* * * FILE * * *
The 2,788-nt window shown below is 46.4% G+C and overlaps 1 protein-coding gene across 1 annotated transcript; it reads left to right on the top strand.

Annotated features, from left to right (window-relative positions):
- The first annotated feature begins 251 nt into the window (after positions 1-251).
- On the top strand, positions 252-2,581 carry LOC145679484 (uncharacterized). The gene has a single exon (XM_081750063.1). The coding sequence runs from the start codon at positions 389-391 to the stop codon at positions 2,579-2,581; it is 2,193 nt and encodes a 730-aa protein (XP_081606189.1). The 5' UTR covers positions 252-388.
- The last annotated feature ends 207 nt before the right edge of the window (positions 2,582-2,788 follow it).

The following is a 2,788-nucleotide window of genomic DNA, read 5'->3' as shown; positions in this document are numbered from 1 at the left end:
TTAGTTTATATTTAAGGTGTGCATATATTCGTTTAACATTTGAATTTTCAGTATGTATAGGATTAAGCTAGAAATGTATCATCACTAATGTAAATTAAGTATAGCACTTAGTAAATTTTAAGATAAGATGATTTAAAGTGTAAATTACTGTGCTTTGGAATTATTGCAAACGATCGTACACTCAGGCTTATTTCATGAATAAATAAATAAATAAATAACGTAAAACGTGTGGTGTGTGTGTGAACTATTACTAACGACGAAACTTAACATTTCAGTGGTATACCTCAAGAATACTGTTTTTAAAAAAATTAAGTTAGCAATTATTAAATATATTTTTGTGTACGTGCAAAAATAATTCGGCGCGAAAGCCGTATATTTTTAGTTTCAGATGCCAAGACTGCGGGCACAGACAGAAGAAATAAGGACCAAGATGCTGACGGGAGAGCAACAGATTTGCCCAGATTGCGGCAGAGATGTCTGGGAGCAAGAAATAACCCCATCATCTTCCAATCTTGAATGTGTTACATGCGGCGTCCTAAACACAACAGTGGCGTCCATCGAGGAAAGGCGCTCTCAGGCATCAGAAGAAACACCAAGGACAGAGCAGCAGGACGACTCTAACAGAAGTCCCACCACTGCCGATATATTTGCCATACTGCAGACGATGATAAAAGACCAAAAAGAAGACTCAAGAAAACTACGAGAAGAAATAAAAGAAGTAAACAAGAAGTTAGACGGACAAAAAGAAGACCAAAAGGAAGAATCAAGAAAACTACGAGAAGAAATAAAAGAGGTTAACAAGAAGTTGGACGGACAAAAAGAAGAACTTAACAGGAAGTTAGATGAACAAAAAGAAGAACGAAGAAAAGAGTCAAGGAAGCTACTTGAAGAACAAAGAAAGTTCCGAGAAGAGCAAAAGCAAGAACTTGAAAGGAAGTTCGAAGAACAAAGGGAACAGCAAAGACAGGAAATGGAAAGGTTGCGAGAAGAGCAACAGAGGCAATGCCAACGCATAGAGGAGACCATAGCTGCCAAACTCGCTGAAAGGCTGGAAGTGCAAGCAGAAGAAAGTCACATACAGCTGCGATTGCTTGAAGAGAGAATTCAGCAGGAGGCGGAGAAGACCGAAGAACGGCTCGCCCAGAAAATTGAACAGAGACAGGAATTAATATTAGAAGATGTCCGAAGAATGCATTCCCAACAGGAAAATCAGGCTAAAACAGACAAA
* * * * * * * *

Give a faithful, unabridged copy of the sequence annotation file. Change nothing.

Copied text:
The 2,788-nt window shown below is 46.4% G+C and overlaps 1 protein-coding gene across 1 annotated transcript; it reads left to right on the top strand.

Annotated features, from left to right (window-relative positions):
- The first annotated feature begins 251 nt into the window (after positions 1-251).
- On the top strand, positions 252-2,581 carry LOC145679484 (uncharacterized). The gene has a single exon (XM_081750063.1). The coding sequence runs from the start codon at positions 389-391 to the stop codon at positions 2,579-2,581; it is 2,193 nt and encodes a 730-aa protein (XP_081606189.1). The 5' UTR covers positions 252-388.
- The last annotated feature ends 207 nt before the right edge of the window (positions 2,582-2,788 follow it).

The following is a 2,788-nucleotide window of genomic DNA, read 5'->3' as shown; positions in this document are numbered from 1 at the left end:
TTAGTTTATATTTAAGGTGTGCATATATTCGTTTAACATTTGAATTTTCAGTATGTATAGGATTAAGCTAGAAATGTATCATCACTAATGTAAATTAAGTATAGCACTTAGTAAATTTTAAGATAAGATGATTTAAAGTGTAAATTACTGTGCTTTGGAATTATTGCAAACGATCGTACACTCAGGCTTATTTCATGAATAAATAAATAAATAAATAACGTAAAACGTGTGGTGTGTGTGTGAACTATTACTAACGACGAAACTTAACATTTCAGTGGTATACCTCAAGAATACTGTTTTTAAAAAAATTAAGTTAGCAATTATTAAATATATTTTTGTGTACGTGCAAAAATAATTCGGCGCGAAAGCCGTATATTTTTAGTTTCAGATGCCAAGACTGCGGGCACAGACAGAAGAAATAAGGACCAAGATGCTGACGGGAGAGCAACAGATTTGCCCAGATTGCGGCAGAGATGTCTGGGAGCAAGAAATAACCCCATCATCTTCCAATCTTGAATGTGTTACATGCGGCGTCCTAAACACAACAGTGGCGTCCATCGAGGAAAGGCGCTCTCAGGCATCAGAAGAAACACCAAGGACAGAGCAGCAGGACGACTCTAACAGAAGTCCCACCACTGCCGATATATTTGCCATACTGCAGACGATGATAAAAGACCAAAAAGAAGACTCAAGAAAACTACGAGAAGAAATAAAAGAAGTAAACAAGAAGTTAGACGGACAAAAAGAAGACCAAAAGGAAGAATCAAGAAAACTACGAGAAGAAATAAAAGAGGTTAACAAGAAGTTGGACGGACAAAAAGAAGAACTTAACAGGAAGTTAGATGAACAAAAAGAAGAACGAAGAAAAGAGTCAAGGAAGCTACTTGAAGAACAAAGAAAGTTCCGAGAAGAGCAAAAGCAAGAACTTGAAAGGAAGTTCGAAGAACAAAGGGAACAGCAAAGACAGGAAATGGAAAGGTTGCGAGAAGAGCAACAGAGGCAATGCCAACGCATAGAGGAGACCATAGCTGCCAAACTCGCTGAAAGGCTGGAAGTGCAAGCAGAAGAAAGTCACATACAGCTGCGATTGCTTGAAGAGAGAATTCAGCAGGAGGCGGAGAAGACCGAAGAACGGCTCGCCCAGAAAATTGAACAGAGACAGGAATTAATATTAGAAGATGTCCGAAGAATGCATTCCCAACAGGAAAATCAGGCTAAAACAGACAAA